Universal Specialty Co.

Fireplug Insulator

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The porcelain fireplug insulator was the invention of Albert L. Stadermann.  He was granted patent 954,596 on April 12, 1910 on an application he filed on August 19, 1907.  The patent can be view by clicking on the patent number. The insulator was used for twisted pair telephone lines so they could be easily secured to outside of buildings and routed at odd angles while keeping the wires separated.

The following two articles are reproduced courtesy of J. Van Brown who found them in his research.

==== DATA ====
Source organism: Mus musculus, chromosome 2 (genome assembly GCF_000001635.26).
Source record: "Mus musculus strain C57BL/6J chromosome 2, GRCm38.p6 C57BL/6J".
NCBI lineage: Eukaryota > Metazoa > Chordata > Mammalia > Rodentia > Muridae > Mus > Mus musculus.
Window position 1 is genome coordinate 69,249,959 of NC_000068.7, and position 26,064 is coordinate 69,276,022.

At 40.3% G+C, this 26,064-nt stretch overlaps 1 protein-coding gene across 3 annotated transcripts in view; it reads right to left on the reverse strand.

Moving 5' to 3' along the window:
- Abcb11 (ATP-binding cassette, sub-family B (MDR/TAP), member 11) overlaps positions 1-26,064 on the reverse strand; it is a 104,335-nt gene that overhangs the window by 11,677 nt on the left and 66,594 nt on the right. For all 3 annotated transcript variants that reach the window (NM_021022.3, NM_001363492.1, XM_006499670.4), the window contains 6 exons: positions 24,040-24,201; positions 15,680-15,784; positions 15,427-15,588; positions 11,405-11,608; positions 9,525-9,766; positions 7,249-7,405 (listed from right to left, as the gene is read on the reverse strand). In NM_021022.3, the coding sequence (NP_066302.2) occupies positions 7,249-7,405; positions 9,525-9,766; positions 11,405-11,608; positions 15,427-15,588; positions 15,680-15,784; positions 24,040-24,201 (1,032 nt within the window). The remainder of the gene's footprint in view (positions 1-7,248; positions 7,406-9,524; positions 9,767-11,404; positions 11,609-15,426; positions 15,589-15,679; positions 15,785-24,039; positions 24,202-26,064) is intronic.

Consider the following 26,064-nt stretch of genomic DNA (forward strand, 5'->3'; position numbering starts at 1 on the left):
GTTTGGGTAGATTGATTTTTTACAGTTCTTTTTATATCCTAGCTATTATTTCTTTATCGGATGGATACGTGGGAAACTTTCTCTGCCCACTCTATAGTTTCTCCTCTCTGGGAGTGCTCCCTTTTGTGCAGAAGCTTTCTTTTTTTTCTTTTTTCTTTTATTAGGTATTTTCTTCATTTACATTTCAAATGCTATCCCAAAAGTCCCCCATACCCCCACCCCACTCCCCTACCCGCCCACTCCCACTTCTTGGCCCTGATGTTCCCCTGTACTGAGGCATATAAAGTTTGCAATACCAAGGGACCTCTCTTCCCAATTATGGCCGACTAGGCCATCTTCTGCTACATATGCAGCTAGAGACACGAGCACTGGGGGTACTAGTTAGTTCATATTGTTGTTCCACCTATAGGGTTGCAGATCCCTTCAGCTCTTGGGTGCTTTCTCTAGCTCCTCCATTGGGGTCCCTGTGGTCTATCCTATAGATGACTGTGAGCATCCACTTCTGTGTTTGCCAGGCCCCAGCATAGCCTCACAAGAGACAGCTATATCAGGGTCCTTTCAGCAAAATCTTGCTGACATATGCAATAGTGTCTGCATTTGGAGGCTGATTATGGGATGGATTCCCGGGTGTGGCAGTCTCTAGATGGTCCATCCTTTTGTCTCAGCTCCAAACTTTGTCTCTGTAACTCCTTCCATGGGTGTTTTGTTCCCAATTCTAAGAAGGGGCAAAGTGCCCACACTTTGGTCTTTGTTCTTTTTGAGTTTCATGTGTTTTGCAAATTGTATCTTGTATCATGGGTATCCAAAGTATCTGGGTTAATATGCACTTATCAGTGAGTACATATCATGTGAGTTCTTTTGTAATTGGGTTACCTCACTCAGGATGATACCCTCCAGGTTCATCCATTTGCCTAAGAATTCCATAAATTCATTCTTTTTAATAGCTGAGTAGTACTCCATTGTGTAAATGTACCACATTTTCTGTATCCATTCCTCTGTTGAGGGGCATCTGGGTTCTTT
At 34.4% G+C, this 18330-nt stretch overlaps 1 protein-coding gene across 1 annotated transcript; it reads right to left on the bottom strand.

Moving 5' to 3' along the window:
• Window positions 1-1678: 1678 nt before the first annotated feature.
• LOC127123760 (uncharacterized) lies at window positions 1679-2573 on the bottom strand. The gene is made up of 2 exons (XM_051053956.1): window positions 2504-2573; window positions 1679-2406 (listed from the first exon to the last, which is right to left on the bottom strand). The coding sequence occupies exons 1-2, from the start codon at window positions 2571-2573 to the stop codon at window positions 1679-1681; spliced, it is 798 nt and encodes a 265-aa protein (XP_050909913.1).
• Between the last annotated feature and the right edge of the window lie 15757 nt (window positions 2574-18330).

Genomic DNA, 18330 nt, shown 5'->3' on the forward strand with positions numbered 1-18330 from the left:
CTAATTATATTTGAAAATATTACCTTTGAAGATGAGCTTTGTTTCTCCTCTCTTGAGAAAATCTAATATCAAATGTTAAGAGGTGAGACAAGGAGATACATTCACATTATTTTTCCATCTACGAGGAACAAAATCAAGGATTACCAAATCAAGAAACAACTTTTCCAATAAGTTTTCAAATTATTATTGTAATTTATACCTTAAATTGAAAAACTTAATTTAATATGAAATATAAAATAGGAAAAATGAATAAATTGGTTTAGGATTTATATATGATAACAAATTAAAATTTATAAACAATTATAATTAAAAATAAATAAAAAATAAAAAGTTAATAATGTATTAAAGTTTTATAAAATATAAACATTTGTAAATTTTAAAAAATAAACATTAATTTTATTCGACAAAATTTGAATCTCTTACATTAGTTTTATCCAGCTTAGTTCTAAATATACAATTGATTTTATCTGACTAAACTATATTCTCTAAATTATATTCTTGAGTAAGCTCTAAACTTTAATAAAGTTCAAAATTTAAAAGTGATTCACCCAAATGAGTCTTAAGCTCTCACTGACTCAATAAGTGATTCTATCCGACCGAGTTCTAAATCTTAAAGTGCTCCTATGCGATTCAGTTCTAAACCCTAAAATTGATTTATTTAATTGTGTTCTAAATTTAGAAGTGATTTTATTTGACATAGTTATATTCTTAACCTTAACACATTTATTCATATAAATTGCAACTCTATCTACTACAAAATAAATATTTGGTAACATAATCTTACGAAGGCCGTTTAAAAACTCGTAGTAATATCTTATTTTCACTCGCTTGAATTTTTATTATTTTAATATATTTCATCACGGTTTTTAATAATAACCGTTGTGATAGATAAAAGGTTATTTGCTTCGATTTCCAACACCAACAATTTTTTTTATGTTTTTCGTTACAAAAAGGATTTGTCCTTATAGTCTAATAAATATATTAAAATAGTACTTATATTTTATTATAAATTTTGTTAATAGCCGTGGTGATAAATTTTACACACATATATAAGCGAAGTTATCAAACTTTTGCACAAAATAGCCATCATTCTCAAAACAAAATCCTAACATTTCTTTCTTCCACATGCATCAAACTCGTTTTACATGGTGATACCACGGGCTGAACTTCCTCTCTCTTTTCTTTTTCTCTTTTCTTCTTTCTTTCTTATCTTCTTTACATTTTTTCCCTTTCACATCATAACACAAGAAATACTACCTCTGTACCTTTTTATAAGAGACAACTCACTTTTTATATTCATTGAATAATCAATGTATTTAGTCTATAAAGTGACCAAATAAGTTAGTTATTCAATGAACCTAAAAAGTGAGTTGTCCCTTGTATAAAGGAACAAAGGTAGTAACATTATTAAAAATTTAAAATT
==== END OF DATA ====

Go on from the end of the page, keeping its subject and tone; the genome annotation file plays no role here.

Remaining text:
Advertisements in the American Telephone Journal February 29, 1908 (left) and April 18, 1908 (right)

Telephony dated June 24, 1911

Electrical Record June 1912 (left) and Standard Wiring 1912 (right)

Telephony January 17, 1914 (left) and Telephony January 11, 1919 (right)

The following photos are from the November 4, 1911 issue of Telephony trade journal.

The fireplugs can be found in three sizes: 1001, 1002, and 1003.  White glazes specimens are very rare.

There are at least 10 marking variations that can be found on fireplugs. Below is a listing of the details. Notice that many are marked with a Triangle M, which indicates that they were made by the Illinois Electric Porcelain Co. in Macomb, IL. 

Below are photos of many different specimens collected originally by Tim Pritchett.